Products that have originated at, or been influenced by the Home include Microsoft's Tablet PC and Windows Media Center. The company also believes that the world's first digital photo frame was created 12 years ago for the Home.
Housed in the Executive Briefing Center on Microsoft's Redmond campus, it has been regularly updated over the years and currently reflects the merging of the digital and physical worlds, the way sensors are shrinking in size and cost, and the way information can be assembled from multiple sources.
Demonstrations in the Home straddle what is currently possible and what is a few years away from a cost, adoption or technology perspective. For example, ringing the doorbell triggers a camera to take a photo of the caller, which is automatically sent to the supposed resident's mobile phone. That's easy enough to do in real life.
But things like room lighting that adjusts to suit the piece of media that's currently being played, a kitchen bench that can identify the different medications among mixture of tablets, or a multi-panel digital photo frame that can identify items (eg souvenirs) placed on a shelf and the display related photos aren't things we're all likely to have by Christmas.
Like a good butler, a good home shouldn't be intrusive - see page 2.
Another scenario presented is that the system might report that an elderly relative living alone elsewhere is having a normal day based on being able to detect that they have, for example, made coffee and turned the TV on.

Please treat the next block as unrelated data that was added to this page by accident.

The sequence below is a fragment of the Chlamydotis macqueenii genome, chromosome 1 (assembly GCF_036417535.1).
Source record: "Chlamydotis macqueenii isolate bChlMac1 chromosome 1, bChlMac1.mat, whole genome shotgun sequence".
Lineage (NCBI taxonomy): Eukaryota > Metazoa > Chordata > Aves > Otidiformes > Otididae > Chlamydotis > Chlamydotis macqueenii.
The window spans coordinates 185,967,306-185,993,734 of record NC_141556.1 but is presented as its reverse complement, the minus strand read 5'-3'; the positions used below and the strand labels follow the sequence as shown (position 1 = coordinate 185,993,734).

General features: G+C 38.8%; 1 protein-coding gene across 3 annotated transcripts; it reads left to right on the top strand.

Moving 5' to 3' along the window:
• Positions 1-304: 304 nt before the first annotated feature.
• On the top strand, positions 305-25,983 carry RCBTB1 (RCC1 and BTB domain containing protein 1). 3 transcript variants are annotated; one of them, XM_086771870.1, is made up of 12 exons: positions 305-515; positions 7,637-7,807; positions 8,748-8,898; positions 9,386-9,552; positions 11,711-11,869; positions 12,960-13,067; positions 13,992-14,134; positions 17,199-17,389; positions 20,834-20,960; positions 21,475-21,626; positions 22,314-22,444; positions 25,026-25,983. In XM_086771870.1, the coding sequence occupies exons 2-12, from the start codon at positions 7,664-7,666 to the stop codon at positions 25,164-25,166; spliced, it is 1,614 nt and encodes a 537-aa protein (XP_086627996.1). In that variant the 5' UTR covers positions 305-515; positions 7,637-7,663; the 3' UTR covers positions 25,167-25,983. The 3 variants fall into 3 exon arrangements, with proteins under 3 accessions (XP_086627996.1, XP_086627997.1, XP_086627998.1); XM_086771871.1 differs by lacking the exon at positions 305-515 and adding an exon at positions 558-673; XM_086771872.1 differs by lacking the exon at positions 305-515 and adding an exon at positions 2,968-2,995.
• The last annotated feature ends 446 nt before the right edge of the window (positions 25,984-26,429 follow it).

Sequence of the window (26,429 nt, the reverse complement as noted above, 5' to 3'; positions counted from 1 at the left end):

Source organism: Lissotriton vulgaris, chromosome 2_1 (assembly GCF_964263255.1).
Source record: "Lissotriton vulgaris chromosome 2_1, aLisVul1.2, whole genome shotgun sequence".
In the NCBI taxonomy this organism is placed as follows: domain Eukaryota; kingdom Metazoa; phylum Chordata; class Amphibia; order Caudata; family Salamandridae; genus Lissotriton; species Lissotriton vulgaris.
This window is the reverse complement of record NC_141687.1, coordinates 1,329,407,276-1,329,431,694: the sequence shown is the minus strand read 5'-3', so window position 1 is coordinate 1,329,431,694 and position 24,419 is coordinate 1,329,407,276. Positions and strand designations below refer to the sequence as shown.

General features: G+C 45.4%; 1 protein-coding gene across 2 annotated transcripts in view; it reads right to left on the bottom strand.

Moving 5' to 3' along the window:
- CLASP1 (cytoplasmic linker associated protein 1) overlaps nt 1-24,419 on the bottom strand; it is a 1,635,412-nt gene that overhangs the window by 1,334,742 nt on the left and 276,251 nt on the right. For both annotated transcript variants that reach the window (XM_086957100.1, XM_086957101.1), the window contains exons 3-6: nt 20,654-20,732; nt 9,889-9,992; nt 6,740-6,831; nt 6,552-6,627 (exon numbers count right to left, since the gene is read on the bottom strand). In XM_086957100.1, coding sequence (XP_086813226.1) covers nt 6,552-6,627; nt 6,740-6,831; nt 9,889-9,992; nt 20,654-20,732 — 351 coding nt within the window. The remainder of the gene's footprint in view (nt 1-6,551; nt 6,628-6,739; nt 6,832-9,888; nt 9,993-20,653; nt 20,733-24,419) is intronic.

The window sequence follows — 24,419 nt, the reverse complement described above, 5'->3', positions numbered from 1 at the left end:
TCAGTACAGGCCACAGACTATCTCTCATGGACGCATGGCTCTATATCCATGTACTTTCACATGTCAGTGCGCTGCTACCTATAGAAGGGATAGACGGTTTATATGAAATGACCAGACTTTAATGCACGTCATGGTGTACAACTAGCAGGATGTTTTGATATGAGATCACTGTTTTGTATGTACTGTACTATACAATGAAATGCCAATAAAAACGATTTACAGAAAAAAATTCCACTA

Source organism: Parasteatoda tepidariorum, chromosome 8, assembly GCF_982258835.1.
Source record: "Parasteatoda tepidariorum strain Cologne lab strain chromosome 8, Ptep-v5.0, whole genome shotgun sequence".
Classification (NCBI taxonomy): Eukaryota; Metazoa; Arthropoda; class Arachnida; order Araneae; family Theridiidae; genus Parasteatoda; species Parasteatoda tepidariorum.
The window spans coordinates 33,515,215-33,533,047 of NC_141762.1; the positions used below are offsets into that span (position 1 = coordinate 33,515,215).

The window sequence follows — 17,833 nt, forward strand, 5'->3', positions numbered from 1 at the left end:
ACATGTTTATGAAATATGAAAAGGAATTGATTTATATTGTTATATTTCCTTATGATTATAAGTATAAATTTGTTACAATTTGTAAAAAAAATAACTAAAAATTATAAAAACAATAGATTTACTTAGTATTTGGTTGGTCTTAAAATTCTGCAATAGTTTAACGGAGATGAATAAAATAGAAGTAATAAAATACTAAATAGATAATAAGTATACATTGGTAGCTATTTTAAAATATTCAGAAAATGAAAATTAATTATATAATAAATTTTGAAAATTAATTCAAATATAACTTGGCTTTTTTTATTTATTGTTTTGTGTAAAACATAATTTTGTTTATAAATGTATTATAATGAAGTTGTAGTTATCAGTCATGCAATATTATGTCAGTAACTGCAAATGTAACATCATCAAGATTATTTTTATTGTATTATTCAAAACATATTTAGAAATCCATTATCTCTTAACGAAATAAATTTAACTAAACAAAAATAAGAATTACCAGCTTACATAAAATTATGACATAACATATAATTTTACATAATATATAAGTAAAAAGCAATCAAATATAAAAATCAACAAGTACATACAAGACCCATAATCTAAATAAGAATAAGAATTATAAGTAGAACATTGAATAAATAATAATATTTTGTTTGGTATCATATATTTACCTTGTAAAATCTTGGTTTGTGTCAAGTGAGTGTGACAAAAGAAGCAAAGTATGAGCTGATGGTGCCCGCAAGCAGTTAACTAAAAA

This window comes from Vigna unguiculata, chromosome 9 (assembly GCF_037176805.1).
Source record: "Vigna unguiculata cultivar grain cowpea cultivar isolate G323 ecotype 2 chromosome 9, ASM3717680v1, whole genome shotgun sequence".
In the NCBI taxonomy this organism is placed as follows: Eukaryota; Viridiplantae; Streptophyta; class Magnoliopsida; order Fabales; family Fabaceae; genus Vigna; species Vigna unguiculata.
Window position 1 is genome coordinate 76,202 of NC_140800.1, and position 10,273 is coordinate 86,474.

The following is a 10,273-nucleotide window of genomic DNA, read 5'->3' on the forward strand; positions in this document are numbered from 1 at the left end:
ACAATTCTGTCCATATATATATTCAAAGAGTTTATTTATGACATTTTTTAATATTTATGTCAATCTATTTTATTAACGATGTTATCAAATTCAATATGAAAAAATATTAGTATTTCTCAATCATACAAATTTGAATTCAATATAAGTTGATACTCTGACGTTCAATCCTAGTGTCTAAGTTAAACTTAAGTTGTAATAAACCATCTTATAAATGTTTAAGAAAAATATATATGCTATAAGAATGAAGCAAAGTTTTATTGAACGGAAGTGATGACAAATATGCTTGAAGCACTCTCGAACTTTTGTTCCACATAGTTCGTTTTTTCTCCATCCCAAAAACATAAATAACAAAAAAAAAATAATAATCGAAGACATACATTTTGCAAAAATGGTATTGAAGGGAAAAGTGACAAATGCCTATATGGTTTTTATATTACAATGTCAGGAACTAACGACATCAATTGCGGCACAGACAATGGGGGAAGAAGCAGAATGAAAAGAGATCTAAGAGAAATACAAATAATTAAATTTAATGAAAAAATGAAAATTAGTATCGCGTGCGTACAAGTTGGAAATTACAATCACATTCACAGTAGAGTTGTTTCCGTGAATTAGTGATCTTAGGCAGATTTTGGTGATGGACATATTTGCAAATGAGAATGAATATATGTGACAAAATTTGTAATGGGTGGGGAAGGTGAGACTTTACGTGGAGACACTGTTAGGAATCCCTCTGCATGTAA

Or maybe someone sends you a party invitation containing a digital tag that links to an online version of the information. The Home could read that data, check your calendar, book whichever of your preferred babysitters is available, order taxis, and so on.
And how about using projectors and cameras to turn the dining table into a giant Surface-style device? It could project virtual placemats and other table decorations - some of them interactive - for a children's party. And it could be great for homework, especially for assembling material assembled from the school reading list plus other items you've located.
On the subject of school, why not put a camera behind a kid's mirror for an automatic check that the selected outfit complies with the school dress code? Or maybe you could hold up one garment to receive suggestions about which other items from the wardrobe would be a good match.
Another use for projectors is to instantly redecorate a room to suit the occupant. Neutral paint can be quickly overlaid with coloured lighting, photos, posters, maybe the online status of the occupant's buddy list. When daughter is away at a friend's house and Aunt Jean is staying, the dÃ©cor can be changed to something more appropriate in an instant.
Want to see what the Home looks like? Please read on.
A photo gallery and video of the current configuration of the Microsoft Home is available here.
Disclosure: Stephen Withers travelled to Seattle as the guest of Microsoft.